Citizenship & Naturalization
The difference between Citizenship & Naturalization
Naturalization is the path to obtaining citizenship. Once you receive your citizenship through this path, you are given a U.S. passport and you become a naturalized U.S. citizen. You are now viewed the same as those who claim U.S. citizenship through birth in the United States.
What’s necessary to obtain U.S. Citizenship?
Eligibility / Requirements include:
- Permanent legal resident – Establish yourself as a permanent legal resident in the United States for five years.
- Marriage – If you are married to a U.S. citizen, you can apply for naturalization after three years of permanent residency.
- Physically Present – An applicant for naturalization is generally required to have been physically present in the United States for at least half the time for which his or her continuous residence is required.
- Evidence of good moral character – A prospective applicant must show evidence pertaining to good moral character for at least 5 years before filing their naturalization application.
- Ability to read and write basic English – A critical requirement for becoming a U.S. citizen is that you are able to read, speak, and write basic English.
- Demonstrate knowledge and attachment to the U.S. Constitution – An applicant for naturalization must show that he/she has been and continues to be a person attached to the principles of the Constitution of the United States and well disposed to the good order and happiness of the United States during the statutorily prescribed period.
- Demonstrate knowledge of U.S. history and government – The civics test is an oral test and the USCIS Officer will ask the applicant up to 10 of the 100 civics questions. An applicant must answer 6 out of 10 questions correctly to pass the civics portion of the naturalization test.
The Application Process
The naturalization application is filed by filling out the N-400 form. After filing your application, you will receive a receipt notice that your application was received.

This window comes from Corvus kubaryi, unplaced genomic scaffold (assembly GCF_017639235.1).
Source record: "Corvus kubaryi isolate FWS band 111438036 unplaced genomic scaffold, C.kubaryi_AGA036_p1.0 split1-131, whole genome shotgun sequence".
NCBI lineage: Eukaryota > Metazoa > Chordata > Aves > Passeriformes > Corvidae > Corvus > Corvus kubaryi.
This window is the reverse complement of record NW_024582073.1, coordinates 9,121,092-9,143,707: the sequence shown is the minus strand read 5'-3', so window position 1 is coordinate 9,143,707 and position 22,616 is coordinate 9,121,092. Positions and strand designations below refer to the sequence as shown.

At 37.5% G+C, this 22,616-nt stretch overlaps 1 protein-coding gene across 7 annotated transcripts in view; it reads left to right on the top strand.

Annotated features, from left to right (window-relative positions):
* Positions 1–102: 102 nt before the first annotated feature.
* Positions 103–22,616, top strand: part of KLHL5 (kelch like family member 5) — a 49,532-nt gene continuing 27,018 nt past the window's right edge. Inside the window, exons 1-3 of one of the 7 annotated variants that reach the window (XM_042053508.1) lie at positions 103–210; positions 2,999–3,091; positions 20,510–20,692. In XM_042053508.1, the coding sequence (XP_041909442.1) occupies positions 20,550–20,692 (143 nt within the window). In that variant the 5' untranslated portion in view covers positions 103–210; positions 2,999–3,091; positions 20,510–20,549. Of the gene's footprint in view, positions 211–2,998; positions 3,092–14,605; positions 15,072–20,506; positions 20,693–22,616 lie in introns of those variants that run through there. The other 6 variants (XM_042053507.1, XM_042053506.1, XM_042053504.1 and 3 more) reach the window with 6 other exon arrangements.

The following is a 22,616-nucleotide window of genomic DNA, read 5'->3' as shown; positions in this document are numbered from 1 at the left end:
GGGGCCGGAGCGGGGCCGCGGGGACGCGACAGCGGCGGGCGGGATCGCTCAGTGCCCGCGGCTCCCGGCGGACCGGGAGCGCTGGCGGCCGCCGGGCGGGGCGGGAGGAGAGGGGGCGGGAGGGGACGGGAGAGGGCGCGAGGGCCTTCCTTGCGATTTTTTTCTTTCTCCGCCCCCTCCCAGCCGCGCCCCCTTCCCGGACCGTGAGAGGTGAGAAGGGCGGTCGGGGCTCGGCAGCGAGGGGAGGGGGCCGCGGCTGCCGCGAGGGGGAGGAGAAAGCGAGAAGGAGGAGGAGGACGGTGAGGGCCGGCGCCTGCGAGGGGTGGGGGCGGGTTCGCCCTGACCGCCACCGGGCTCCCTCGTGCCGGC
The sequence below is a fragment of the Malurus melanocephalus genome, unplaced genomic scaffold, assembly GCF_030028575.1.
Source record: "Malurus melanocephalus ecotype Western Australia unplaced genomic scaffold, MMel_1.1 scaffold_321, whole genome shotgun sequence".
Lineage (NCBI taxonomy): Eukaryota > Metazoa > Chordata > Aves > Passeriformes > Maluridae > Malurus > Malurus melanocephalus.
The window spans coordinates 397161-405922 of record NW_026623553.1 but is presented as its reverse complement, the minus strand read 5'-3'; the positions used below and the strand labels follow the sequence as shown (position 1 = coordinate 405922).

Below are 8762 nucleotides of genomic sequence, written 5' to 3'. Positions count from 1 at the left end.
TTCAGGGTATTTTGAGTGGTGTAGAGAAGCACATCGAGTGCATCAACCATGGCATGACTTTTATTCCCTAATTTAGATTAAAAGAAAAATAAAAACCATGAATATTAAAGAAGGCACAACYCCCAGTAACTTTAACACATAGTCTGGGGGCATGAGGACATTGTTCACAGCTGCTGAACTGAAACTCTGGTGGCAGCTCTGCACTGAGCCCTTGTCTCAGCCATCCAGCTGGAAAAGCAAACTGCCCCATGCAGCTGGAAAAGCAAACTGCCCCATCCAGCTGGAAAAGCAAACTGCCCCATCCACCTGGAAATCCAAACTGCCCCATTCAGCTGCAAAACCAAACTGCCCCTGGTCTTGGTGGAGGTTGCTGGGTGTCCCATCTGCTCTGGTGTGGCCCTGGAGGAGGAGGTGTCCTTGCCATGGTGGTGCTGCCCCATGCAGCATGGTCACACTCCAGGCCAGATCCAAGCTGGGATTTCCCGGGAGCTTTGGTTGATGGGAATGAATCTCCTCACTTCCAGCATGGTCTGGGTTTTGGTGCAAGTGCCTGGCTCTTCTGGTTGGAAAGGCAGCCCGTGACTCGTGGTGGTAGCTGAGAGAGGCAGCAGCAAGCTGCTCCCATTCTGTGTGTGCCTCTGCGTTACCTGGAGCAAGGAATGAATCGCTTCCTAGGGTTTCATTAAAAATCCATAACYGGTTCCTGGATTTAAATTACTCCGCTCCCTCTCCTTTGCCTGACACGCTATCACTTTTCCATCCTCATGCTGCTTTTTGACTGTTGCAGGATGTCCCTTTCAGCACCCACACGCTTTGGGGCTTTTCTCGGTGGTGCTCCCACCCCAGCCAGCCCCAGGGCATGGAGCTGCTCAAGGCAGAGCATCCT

You will also receive a fingerprinting notice (called “a biometrics notice”) a few weeks after you file the application. Taking the biometrics are an integral part of the naturalization process. When you attend the biometrics appointment, you need to have the appointment notice and a valid form of photo ID.
After the biometrics are taken, a naturalization interview with a USCIS officer will be scheduled. This meeting will test your basic understanding of United States history, your competence of English, as well as your background and commitment to the United States.
A few factors that can complicate the naturalization process are criminal records, prior document fraud, expired visas, or involvement in the deportation process. If any of these factors are present, the involvement of a competent immigration attorney is critical to help advise and guide you through the process.
After the interview, you will be scheduled for an oath ceremony, where you will take a U.S. Oath of Allegiance to demonstrate your commitment to being an American citizen. Once the oath ceremony is complete, you can call yourself a U.S. citizen!
For help please contact us at – 415.895.0661.